We begin with Scott Tobias at the AV Club: “For a stretch in the mid-’00s, Kim Ki-duk rattled off a few great or near-great films—Spring, Summer, Fall, Winter… and Spring, 3-Iron, and Time, specifically—that signaled a maturing style, a willingness to temper the sexual provocation of earlier efforts like The Isle and Bad Guy with a more measured and curious take on human relationships. But Pieta feels like a step backwards, a crude tale of revenge that plays like A Christmas Carol if Scrooge was a young debt collector who crippled deadbeat machinists for the insurance money and a mysterious older woman claiming to be his mother was The Ghost of Beatings Past.”
“The divide in his work, in the style and content of one film to the next, is often so sharp that it is hard to believe that they are the works of the same man,” writes Twitch‘s Todd Brown. “At one extreme there are films marked by a harsh nihilism, pictures driven by anger and degradation. And at the other end there are contemplative, peaceful works—films that, while they acknowledge that the world is a dark place, find beauty and hope in human fragility. With his 18th film, Pieta, Kim attempts something new. He fuses the poles together. But make no mistake, there is no middle ground to be found here, the extremes in no way cancel one another out; instead, both live in a sort of uneasy balance.”
Giving Pieta a C+ at the Playlist, Oliver Lyttelton sets it up for us: “In an industrial area of Cheonggyecheon, South Korea, slated for immediate redevelopment, Kang-do (Lee Jung-jin) is a loan-shark, working for a company that charges ten times the borrowed sum in interest. If their clients don’t pay up, Kang-do cripples them, using the insurance payments on their injuries to make up the difference. It’s a lonely, brutal gig, but Kang-do, who has no family, seems to actively enjoy it. One day, however, he’s confronted by a mysterious, strange woman, Mi-sun (Cho Min-soo), who claims to be his long-lost mother, apologizing for abandoning him at birth. Initially shunning her, he eventually lets her into his home, and the two attempt an uneasy, uncomfortable (mostly for the audience…) relationship, which starts to prick Kang-do’s conscience regarding his profession. But given the number of people with grudges against him, is finally making a connection with someone putting himself, and her, at risk?”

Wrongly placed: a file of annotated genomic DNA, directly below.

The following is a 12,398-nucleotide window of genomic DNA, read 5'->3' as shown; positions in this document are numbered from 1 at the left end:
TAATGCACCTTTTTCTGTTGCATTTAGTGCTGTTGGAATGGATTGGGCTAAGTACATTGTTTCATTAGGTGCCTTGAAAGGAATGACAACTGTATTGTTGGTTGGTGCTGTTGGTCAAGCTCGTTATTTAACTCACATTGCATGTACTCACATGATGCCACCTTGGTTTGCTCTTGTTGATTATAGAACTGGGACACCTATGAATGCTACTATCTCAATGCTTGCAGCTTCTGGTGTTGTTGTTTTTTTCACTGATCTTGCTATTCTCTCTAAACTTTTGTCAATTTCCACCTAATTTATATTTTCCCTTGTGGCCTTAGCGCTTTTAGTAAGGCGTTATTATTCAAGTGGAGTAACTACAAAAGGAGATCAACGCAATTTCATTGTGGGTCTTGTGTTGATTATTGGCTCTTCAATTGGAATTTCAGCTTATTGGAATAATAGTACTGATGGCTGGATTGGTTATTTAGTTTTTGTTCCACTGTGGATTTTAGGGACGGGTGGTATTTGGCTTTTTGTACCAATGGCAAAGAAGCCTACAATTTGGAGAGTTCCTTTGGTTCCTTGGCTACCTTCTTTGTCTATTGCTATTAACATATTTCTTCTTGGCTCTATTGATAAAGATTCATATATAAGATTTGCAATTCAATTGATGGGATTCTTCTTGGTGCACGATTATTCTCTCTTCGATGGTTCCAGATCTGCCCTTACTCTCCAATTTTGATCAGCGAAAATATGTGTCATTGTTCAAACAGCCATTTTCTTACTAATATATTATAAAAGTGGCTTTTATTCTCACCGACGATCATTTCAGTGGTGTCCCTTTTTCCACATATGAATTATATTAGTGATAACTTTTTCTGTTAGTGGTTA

The “gritty, urban setting and thoughtful engagement with themes of revenge, sacrifice and redemption harks back to films like Bad Guy (2001) and Samaritan Girl (2004),” finds Variety‘s Leslie Felperin. “Displaying a confidant brio here that just about justifies the pic’s self-aggrandizing description in the opening credits as ‘Kim Ki-duk’s 18th film’ even before the title comes up, there’s also evidence in Pieta of Kim developing as an artist and mellowing as a person. The final reel packs a genuine emotional wallop, even as it makes auds laugh with the vicious precision of its dramatic irony.”
For Screen‘s Dan Fainaru, that ending “leaves a bitter aftertaste of inescapable misery and at the same time constitutes a fierce anti-capitalist manifest denouncing money as the ultimate evil perverting us all.”
Pieta is a “sickeningly violent film that unexpectedly segues into a moving psychological study,” writes Deborah Young in the Hollywood Reporter. For John Bleasdale, writing at CineVue, the film constitutes “a truly remarkable statement.”
Pieta has screened in Competition in Venice and will be part of the Masters program in Toronto.
Updates, 9/15: “I will confess to having momentarily flirted with the idea that Kim Ki-duk might not be completely irredeemable.” That’s Michael Sicinski, one of thirteen reviewers Cinema Scope unleashes on Pieta. And they show as little mercy as, to hear them tell it, Kim does to his audience.
“Recent Korean cinema, both within and outside of the thriller form, has bred a curious sub-genre,” notes Guy Lodge at In Contention: “studies of older women attempting to renegotiate their sons’ violent legacies. Bong Joon-ho’s far richer and even more frenziedly operatic Mother will be an obvious point of comparison for many; Lee Chang-dong‘s opalescent character study Poetry less so, but Pietà archly shares with both films an interest in the mutation and occasional consistency of personal sin across the generations…. What’s hardest in Pietà to reconcile with the widespread gasps of admiration (and, of course, the Golden Lion) that greeted it on the Lido is the rampantly grubby ugliness of the whole thing. Shot in particularly mangy digital, with compressed compositions that lend every set the appearance of a moderately outsize matchbox bit with a bare bulb, it emphatically opts out of the technical bravado wielded by extravagantly grim peers like I Saw the Devil; you’d say Kim was extending his flirtation with vérité if the plotting weren’t so large and so shrill. Nasty is as nasty does, and this lurid if aspirational potboiler does its thing, but the camera could have been let in on the joke.”
But for Mary Corliss, dispatching to Time, “The spare poetry of the cinematography and Lee’s and Cho’s fearless performances complement Kim’s searing portrait of love and hate, in a capitalist society so unforgiving that it takes down mothers and sons alike.”
“Pieta proves that the intrusion of inescapable guilt can have a more brutal impact than any act of violence.” An A- from indieWIRE‘s Eric Kohn.
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